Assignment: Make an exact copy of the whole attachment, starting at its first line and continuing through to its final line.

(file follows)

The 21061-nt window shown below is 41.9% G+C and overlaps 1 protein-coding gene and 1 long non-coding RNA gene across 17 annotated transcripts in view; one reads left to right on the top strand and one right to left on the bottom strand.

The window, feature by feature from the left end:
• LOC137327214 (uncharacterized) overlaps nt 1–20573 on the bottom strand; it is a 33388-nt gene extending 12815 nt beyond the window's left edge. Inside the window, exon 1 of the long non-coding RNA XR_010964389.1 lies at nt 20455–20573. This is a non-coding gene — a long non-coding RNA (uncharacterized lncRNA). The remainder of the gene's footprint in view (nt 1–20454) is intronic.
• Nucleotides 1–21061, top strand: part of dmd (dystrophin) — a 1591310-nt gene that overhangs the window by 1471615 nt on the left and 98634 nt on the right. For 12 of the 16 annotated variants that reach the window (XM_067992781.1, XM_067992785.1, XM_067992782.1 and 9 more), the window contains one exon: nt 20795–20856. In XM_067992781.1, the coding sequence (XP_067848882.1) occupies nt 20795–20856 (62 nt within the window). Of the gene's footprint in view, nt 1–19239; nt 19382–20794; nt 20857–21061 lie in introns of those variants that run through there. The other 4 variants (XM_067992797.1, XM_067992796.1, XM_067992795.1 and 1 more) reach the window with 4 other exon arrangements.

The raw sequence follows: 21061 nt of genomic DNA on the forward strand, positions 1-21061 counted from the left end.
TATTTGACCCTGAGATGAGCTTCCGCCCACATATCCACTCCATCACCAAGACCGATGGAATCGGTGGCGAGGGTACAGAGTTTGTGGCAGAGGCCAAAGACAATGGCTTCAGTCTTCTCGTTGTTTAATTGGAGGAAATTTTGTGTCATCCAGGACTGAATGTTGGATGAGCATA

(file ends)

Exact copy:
The 21061-nt window shown below is 41.9% G+C and overlaps 1 protein-coding gene and 1 long non-coding RNA gene across 17 annotated transcripts in view; one reads left to right on the top strand and one right to left on the bottom strand.

The window, feature by feature from the left end:
• LOC137327214 (uncharacterized) overlaps nt 1–20573 on the bottom strand; it is a 33388-nt gene extending 12815 nt beyond the window's left edge. Inside the window, exon 1 of the long non-coding RNA XR_010964389.1 lies at nt 20455–20573. This is a non-coding gene — a long non-coding RNA (uncharacterized lncRNA). The remainder of the gene's footprint in view (nt 1–20454) is intronic.
• Nucleotides 1–21061, top strand: part of dmd (dystrophin) — a 1591310-nt gene that overhangs the window by 1471615 nt on the left and 98634 nt on the right. For 12 of the 16 annotated variants that reach the window (XM_067992781.1, XM_067992785.1, XM_067992782.1 and 9 more), the window contains one exon: nt 20795–20856. In XM_067992781.1, the coding sequence (XP_067848882.1) occupies nt 20795–20856 (62 nt within the window). Of the gene's footprint in view, nt 1–19239; nt 19382–20794; nt 20857–21061 lie in introns of those variants that run through there. The other 4 variants (XM_067992797.1, XM_067992796.1, XM_067992795.1 and 1 more) reach the window with 4 other exon arrangements.

The raw sequence follows: 21061 nt of genomic DNA on the forward strand, positions 1-21061 counted from the left end.
TATTTGACCCTGAGATGAGCTTCCGCCCACATATCCACTCCATCACCAAGACCGATGGAATCGGTGGCGAGGGTACAGAGTTTGTGGCAGAGGCCAAAGACAATGGCTTCAGTCTTCTCGTTGTTTAATTGGAGGAAATTTTGTGTCATCCAGGACTGAATGTTGGATGAGCATA